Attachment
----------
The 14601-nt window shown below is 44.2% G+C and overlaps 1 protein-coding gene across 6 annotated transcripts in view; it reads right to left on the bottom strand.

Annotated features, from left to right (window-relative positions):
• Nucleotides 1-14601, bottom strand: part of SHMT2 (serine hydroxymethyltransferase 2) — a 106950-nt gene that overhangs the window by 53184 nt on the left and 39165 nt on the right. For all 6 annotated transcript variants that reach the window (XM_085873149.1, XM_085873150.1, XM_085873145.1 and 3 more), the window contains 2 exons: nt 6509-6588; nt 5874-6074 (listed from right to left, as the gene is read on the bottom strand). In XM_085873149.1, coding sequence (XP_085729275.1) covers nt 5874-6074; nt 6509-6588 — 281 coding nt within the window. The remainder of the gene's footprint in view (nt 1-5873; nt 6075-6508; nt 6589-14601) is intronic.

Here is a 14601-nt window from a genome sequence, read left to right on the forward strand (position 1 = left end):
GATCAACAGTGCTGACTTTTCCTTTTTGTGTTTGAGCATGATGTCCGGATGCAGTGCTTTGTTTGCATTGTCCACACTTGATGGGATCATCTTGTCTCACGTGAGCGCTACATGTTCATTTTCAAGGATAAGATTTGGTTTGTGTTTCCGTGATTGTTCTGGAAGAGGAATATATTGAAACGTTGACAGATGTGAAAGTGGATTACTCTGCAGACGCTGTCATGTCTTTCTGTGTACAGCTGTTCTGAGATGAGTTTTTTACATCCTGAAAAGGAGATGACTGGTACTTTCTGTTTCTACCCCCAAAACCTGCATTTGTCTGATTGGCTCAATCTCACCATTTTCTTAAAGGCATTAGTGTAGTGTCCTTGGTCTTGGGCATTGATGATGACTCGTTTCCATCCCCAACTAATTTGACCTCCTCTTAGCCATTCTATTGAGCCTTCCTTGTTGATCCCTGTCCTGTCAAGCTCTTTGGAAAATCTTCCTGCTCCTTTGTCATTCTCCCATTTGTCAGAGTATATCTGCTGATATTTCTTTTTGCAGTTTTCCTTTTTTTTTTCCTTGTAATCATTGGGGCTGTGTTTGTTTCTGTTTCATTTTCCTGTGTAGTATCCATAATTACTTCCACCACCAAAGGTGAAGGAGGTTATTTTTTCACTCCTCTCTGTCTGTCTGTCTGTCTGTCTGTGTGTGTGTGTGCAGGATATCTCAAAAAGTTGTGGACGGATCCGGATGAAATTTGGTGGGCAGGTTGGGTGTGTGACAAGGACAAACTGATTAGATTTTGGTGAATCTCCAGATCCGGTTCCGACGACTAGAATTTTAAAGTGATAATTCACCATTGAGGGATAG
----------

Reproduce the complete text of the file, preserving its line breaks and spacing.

The 14601-nt window shown below is 44.2% G+C and overlaps 1 protein-coding gene across 6 annotated transcripts in view; it reads right to left on the bottom strand.

Annotated features, from left to right (window-relative positions):
• Nucleotides 1-14601, bottom strand: part of SHMT2 (serine hydroxymethyltransferase 2) — a 106950-nt gene that overhangs the window by 53184 nt on the left and 39165 nt on the right. For all 6 annotated transcript variants that reach the window (XM_085873149.1, XM_085873150.1, XM_085873145.1 and 3 more), the window contains 2 exons: nt 6509-6588; nt 5874-6074 (listed from right to left, as the gene is read on the bottom strand). In XM_085873149.1, coding sequence (XP_085729275.1) covers nt 5874-6074; nt 6509-6588 — 281 coding nt within the window. The remainder of the gene's footprint in view (nt 1-5873; nt 6075-6508; nt 6589-14601) is intronic.

Here is a 14601-nt window from a genome sequence, read left to right on the forward strand (position 1 = left end):
GATCAACAGTGCTGACTTTTCCTTTTTGTGTTTGAGCATGATGTCCGGATGCAGTGCTTTGTTTGCATTGTCCACACTTGATGGGATCATCTTGTCTCACGTGAGCGCTACATGTTCATTTTCAAGGATAAGATTTGGTTTGTGTTTCCGTGATTGTTCTGGAAGAGGAATATATTGAAACGTTGACAGATGTGAAAGTGGATTACTCTGCAGACGCTGTCATGTCTTTCTGTGTACAGCTGTTCTGAGATGAGTTTTTTACATCCTGAAAAGGAGATGACTGGTACTTTCTGTTTCTACCCCCAAAACCTGCATTTGTCTGATTGGCTCAATCTCACCATTTTCTTAAAGGCATTAGTGTAGTGTCCTTGGTCTTGGGCATTGATGATGACTCGTTTCCATCCCCAACTAATTTGACCTCCTCTTAGCCATTCTATTGAGCCTTCCTTGTTGATCCCTGTCCTGTCAAGCTCTTTGGAAAATCTTCCTGCTCCTTTGTCATTCTCCCATTTGTCAGAGTATATCTGCTGATATTTCTTTTTGCAGTTTTCCTTTTTTTTTTCCTTGTAATCATTGGGGCTGTGTTTGTTTCTGTTTCATTTTCCTGTGTAGTATCCATAATTACTTCCACCACCAAAGGTGAAGGAGGTTATTTTTTCACTCCTCTCTGTCTGTCTGTCTGTCTGTCTGTGTGTGTGTGTGCAGGATATCTCAAAAAGTTGTGGACGGATCCGGATGAAATTTGGTGGGCAGGTTGGGTGTGTGACAAGGACAAACTGATTAGATTTTGGTGAATCTCCAGATCCGGTTCCGACGACTAGAATTTTAAAGTGATAATTCACCATTGAGGGATAG